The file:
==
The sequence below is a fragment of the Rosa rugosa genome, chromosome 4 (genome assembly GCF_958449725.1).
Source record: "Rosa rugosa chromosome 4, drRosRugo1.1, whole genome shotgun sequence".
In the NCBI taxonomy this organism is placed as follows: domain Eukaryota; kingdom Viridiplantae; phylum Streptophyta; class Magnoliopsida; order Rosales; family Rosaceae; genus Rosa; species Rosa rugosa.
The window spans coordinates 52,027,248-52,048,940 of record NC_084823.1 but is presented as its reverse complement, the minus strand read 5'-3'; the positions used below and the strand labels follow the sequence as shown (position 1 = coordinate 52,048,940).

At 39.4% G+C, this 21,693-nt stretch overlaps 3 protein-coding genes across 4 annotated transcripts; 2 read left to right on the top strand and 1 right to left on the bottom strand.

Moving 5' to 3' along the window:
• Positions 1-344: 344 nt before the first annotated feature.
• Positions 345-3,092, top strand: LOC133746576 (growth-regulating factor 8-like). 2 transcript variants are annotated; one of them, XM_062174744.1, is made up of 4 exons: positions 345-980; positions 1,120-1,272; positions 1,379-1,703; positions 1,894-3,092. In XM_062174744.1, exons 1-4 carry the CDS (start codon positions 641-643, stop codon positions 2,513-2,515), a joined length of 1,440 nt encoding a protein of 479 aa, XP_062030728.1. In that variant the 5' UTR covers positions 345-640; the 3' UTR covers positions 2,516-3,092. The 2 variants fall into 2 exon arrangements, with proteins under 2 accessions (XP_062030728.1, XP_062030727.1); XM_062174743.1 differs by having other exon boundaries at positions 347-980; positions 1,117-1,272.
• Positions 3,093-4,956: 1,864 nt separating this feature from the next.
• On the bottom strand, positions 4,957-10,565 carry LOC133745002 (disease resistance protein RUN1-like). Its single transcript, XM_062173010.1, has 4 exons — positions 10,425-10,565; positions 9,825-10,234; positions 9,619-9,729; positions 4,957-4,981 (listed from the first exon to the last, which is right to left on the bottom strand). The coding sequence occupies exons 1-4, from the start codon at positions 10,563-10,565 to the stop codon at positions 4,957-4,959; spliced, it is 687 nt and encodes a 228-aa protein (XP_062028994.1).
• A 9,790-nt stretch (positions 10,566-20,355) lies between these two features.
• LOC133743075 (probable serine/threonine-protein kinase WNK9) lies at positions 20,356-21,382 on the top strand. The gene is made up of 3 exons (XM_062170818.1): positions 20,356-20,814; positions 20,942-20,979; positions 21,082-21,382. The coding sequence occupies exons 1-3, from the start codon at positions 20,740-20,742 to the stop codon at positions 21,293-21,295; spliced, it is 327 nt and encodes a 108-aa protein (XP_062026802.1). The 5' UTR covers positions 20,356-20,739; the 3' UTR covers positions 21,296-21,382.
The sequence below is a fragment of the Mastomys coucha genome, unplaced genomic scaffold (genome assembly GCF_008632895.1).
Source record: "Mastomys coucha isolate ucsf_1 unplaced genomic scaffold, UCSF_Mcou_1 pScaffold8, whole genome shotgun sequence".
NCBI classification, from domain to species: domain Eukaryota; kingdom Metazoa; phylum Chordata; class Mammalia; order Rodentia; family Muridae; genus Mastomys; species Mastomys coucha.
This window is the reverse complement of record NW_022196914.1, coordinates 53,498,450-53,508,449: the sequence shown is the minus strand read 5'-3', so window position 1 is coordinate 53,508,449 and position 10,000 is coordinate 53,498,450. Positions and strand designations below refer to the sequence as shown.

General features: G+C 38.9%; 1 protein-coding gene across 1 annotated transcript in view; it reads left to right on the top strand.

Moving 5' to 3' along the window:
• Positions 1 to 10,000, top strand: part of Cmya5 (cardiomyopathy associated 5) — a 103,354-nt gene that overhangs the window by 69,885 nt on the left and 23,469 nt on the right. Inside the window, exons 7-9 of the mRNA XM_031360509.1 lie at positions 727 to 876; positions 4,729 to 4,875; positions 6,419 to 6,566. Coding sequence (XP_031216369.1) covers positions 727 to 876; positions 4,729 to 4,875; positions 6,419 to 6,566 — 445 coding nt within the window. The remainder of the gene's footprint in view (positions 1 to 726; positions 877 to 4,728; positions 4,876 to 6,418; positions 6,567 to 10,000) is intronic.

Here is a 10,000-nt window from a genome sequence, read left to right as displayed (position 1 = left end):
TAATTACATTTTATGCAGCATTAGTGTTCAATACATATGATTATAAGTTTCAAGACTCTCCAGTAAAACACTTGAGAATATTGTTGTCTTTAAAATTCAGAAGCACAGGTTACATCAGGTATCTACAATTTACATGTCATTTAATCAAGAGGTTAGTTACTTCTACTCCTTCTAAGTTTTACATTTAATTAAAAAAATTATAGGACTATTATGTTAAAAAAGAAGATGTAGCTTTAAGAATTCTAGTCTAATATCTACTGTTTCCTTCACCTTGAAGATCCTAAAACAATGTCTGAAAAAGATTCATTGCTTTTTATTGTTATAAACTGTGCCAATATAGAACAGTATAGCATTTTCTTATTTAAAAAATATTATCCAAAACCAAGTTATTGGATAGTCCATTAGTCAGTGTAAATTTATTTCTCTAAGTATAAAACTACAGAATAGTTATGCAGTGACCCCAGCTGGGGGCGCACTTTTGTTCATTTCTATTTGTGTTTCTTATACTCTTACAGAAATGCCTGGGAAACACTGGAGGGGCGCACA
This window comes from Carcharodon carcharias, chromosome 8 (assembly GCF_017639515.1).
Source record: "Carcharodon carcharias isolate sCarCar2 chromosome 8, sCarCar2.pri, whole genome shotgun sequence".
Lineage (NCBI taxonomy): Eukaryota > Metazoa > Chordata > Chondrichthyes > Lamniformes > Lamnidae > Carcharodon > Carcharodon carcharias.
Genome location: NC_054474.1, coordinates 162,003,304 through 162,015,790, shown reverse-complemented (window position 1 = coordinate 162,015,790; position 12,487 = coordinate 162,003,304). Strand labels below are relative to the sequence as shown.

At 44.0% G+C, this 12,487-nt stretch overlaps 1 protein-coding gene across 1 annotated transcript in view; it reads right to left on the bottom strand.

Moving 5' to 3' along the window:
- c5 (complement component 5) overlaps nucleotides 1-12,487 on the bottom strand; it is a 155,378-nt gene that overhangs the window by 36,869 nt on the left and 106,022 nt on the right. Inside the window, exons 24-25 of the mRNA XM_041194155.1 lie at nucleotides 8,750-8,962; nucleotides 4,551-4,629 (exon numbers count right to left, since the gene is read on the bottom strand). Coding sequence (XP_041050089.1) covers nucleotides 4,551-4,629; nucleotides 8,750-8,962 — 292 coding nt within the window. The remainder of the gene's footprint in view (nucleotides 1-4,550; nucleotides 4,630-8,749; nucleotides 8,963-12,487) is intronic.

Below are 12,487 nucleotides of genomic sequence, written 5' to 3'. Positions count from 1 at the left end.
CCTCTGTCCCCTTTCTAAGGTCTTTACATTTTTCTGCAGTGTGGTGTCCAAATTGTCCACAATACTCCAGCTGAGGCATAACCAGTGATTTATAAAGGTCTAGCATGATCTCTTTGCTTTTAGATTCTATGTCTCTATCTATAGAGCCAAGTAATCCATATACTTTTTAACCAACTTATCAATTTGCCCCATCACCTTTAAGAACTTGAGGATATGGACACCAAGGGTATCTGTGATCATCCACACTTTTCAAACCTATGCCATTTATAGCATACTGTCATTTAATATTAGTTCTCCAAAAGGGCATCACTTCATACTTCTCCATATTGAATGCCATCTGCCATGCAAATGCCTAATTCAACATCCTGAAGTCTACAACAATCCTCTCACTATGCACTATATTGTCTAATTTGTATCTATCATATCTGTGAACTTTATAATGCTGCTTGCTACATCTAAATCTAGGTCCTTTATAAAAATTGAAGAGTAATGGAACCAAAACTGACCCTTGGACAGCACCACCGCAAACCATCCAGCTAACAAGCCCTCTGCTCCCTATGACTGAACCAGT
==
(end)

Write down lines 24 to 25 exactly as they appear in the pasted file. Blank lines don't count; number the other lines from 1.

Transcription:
Lineage (NCBI taxonomy): Eukaryota > Metazoa > Chordata > Chondrichthyes > Lamniformes > Lamnidae > Carcharodon > Carcharodon carcharias.
Genome location: NC_054474.1, coordinates 162,003,304 through 162,015,790, shown reverse-complemented (window position 1 = coordinate 162,015,790; position 12,487 = coordinate 162,003,304). Strand labels below are relative to the sequence as shown.